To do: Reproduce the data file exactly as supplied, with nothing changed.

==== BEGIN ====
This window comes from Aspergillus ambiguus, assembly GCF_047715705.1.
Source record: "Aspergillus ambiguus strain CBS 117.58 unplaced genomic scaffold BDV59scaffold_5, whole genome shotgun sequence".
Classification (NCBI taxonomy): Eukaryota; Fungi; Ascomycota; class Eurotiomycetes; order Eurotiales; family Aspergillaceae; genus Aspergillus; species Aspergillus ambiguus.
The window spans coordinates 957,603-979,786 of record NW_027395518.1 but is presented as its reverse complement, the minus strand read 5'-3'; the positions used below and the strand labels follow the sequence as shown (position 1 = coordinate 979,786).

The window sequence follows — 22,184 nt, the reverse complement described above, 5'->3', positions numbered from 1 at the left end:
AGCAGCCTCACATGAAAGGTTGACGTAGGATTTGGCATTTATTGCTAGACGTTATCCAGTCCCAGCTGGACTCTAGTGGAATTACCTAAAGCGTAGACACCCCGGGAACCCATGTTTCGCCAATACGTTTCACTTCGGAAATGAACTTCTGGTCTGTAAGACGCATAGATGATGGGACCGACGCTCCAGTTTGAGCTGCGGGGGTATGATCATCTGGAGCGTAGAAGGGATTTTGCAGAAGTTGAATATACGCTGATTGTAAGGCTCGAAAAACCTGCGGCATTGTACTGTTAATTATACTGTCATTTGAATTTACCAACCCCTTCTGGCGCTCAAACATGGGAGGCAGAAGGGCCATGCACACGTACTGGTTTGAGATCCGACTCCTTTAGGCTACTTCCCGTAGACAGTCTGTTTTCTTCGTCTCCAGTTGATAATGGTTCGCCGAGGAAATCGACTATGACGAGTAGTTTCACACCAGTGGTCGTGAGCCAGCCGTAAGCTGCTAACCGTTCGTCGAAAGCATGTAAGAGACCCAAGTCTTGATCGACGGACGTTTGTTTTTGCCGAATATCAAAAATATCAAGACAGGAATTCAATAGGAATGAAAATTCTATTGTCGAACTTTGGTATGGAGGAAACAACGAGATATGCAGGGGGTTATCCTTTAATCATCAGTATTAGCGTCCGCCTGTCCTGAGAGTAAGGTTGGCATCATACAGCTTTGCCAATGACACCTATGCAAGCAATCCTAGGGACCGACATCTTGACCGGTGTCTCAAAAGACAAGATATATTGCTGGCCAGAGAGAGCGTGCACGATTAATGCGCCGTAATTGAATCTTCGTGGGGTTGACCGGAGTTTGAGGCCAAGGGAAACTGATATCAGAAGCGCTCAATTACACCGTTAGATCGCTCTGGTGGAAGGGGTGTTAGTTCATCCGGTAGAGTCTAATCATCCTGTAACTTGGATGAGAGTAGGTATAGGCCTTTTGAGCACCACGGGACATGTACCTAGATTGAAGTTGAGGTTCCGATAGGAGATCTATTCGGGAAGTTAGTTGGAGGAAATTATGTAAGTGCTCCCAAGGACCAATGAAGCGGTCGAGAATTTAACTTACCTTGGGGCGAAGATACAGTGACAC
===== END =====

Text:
This window comes from Aspergillus ambiguus, assembly GCF_047715705.1.
Source record: "Aspergillus ambiguus strain CBS 117.58 unplaced genomic scaffold BDV59scaffold_5, whole genome shotgun sequence".
Classification (NCBI taxonomy): Eukaryota; Fungi; Ascomycota; class Eurotiomycetes; order Eurotiales; family Aspergillaceae; genus Aspergillus; species Aspergillus ambiguus.
The window spans coordinates 957,603-979,786 of record NW_027395518.1 but is presented as its reverse complement, the minus strand read 5'-3'; the positions used below and the strand labels follow the sequence as shown (position 1 = coordinate 979,786).

The window sequence follows — 22,184 nt, the reverse complement described above, 5'->3', positions numbered from 1 at the left end:
AGCAGCCTCACATGAAAGGTTGACGTAGGATTTGGCATTTATTGCTAGACGTTATCCAGTCCCAGCTGGACTCTAGTGGAATTACCTAAAGCGTAGACACCCCGGGAACCCATGTTTCGCCAATACGTTTCACTTCGGAAATGAACTTCTGGTCTGTAAGACGCATAGATGATGGGACCGACGCTCCAGTTTGAGCTGCGGGGGTATGATCATCTGGAGCGTAGAAGGGATTTTGCAGAAGTTGAATATACGCTGATTGTAAGGCTCGAAAAACCTGCGGCATTGTACTGTTAATTATACTGTCATTTGAATTTACCAACCCCTTCTGGCGCTCAAACATGGGAGGCAGAAGGGCCATGCACACGTACTGGTTTGAGATCCGACTCCTTTAGGCTACTTCCCGTAGACAGTCTGTTTTCTTCGTCTCCAGTTGATAATGGTTCGCCGAGGAAATCGACTATGACGAGTAGTTTCACACCAGTGGTCGTGAGCCAGCCGTAAGCTGCTAACCGTTCGTCGAAAGCATGTAAGAGACCCAAGTCTTGATCGACGGACGTTTGTTTTTGCCGAATATCAAAAATATCAAGACAGGAATTCAATAGGAATGAAAATTCTATTGTCGAACTTTGGTATGGAGGAAACAACGAGATATGCAGGGGGTTATCCTTTAATCATCAGTATTAGCGTCCGCCTGTCCTGAGAGTAAGGTTGGCATCATACAGCTTTGCCAATGACACCTATGCAAGCAATCCTAGGGACCGACATCTTGACCGGTGTCTCAAAAGACAAGATATATTGCTGGCCAGAGAGAGCGTGCACGATTAATGCGCCGTAATTGAATCTTCGTGGGGTTGACCGGAGTTTGAGGCCAAGGGAAACTGATATCAGAAGCGCTCAATTACACCGTTAGATCGCTCTGGTGGAAGGGGTGTTAGTTCATCCGGTAGAGTCTAATCATCCTGTAACTTGGATGAGAGTAGGTATAGGCCTTTTGAGCACCACGGGACATGTACCTAGATTGAAGTTGAGGTTCCGATAGGAGATCTATTCGGGAAGTTAGTTGGAGGAAATTATGTAAGTGCTCCCAAGGACCAATGAAGCGGTCGAGAATTTAACTTACCTTGGGGCGAAGATACAGTGACAC